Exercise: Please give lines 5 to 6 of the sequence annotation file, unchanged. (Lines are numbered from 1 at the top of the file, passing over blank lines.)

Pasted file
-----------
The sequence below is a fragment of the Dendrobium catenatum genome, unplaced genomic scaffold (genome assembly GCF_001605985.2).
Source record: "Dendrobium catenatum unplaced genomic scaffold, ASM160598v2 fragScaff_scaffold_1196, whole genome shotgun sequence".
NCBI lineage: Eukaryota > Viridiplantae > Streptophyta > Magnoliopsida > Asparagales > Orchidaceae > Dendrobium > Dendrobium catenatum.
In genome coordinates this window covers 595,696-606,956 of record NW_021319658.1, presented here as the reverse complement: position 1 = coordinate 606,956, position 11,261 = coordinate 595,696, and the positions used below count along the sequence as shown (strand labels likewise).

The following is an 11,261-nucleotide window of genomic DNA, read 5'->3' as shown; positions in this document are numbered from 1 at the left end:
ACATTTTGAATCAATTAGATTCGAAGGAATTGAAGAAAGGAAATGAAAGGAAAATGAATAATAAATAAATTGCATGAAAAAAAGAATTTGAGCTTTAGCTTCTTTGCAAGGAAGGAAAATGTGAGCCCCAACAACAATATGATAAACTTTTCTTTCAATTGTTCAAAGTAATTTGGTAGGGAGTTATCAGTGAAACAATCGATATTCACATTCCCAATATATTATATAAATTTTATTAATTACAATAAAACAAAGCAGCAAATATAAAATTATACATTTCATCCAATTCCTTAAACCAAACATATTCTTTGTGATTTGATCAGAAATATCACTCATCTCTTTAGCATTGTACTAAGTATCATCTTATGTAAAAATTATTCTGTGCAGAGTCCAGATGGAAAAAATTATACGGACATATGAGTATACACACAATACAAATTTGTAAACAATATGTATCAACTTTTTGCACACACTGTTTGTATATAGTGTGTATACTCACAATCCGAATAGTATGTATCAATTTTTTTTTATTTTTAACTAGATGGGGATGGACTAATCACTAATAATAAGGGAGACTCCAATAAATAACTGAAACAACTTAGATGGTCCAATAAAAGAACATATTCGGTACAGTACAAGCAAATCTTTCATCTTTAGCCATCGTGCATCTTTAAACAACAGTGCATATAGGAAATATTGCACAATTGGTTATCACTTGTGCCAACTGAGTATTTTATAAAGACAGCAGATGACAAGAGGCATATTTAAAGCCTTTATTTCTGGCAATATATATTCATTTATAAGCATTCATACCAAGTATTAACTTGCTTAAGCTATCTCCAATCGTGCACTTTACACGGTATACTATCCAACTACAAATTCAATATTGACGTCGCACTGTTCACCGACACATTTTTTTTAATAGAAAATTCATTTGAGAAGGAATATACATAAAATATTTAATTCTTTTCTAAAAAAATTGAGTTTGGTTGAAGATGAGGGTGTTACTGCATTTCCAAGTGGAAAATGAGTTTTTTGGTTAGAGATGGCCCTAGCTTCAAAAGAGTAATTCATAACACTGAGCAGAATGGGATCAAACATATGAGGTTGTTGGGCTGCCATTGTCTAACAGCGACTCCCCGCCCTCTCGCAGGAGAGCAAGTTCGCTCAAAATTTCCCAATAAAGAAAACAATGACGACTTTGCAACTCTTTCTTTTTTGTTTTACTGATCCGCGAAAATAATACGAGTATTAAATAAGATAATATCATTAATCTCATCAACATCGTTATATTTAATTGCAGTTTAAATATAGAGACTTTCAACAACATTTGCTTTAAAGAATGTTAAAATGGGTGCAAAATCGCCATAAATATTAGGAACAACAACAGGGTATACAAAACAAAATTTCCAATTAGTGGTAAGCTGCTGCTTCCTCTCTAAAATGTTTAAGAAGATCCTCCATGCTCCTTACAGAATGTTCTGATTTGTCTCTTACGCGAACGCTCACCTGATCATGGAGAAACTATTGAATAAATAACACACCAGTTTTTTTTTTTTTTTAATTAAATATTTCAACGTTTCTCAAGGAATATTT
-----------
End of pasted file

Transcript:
The following is an 11,261-nucleotide window of genomic DNA, read 5'->3' as shown; positions in this document are numbered from 1 at the left end:
ACATTTTGAATCAATTAGATTCGAAGGAATTGAAGAAAGGAAATGAAAGGAAAATGAATAATAAATAAATTGCATGAAAAAAAGAATTTGAGCTTTAGCTTCTTTGCAAGGAAGGAAAATGTGAGCCCCAACAACAATATGATAAACTTTTCTTTCAATTGTTCAAAGTAATTTGGTAGGGAGTTATCAGTGAAACAATCGATATTCACATTCCCAATATATTATATAAATTTTATTAATTACAATAAAACAAAGCAGCAAATATAAAATTATACATTTCATCCAATTCCTTAAACCAAACATATTCTTTGTGATTTGATCAGAAATATCACTCATCTCTTTAGCATTGTACTAAGTATCATCTTATGTAAAAATTATTCTGTGCAGAGTCCAGATGGAAAAAATTATACGGACATATGAGTATACACACAATACAAATTTGTAAACAATATGTATCAACTTTTTGCACACACTGTTTGTATATAGTGTGTATACTCACAATCCGAATAGTATGTATCAATTTTTTTTTATTTTTAACTAGATGGGGATGGACTAATCACTAATAATAAGGGAGACTCCAATAAATAACTGAAACAACTTAGATGGTCCAATAAAAGAACATATTCGGTACAGTACAAGCAAATCTTTCATCTTTAGCCATCGTGCATCTTTAAACAACAGTGCATATAGGAAATATTGCACAATTGGTTATCACTTGTGCCAACTGAGTATTTTATAAAGACAGCAGATGACAAGAGGCATATTTAAAGCCTTTATTTCTGGCAATATATATTCATTTATAAGCATTCATACCAAGTATTAACTTGCTTAAGCTATCTCCAATCGTGCACTTTACACGGTATACTATCCAACTACAAATTCAATATTGACGTCGCACTGTTCACCGACACATTTTTTTTAATAGAAAATTCATTTGAGAAGGAATATACATAAAATATTTAATTCTTTTCTAAAAAAATTGAGTTTGGTTGAAGATGAGGGTGTTACTGCATTTCCAAGTGGAAAATGAGTTTTTTGGTTAGAGATGGCCCTAGCTTCAAAAGAGTAATTCATAACACTGAGCAGAATGGGATCAAACATATGAGGTTGTTGGGCTGCCATTGTCTAACAGCGACTCCCCGCCCTCTCGCAGGAGAGCAAGTTCGCTCAAAATTTCCCAATAAAGAAAACAATGACGACTTTGCAACTCTTTCTTTTTTGTTTTACTGATCCGCGAAAATAATACGAGTATTAAATAAGATAATATCATTAATCTCATCAACATCGTTATATTTAATTGCAGTTTAAATATAGAGACTTTCAACAACATTTGCTTTAAAGAATGTTAAAATGGGTGCAAAATCGCCATAAATATTAGGAACAACAACAGGGTATACAAAACAAAATTTCCAATTAGTGGTAAGCTGCTGCTTCCTCTCTAAAATGTTTAAGAAGATCCTCCATGCTCCTTACAGAATGTTCTGATTTGTCTCTTACGCGAACGCTCACCTGATCATGGAGAAACTATTGAATAAATAACACACCAGTTTTTTTTTTTTTTTAATTAAATATTTCAACGTTTCTCAAGGAATATTT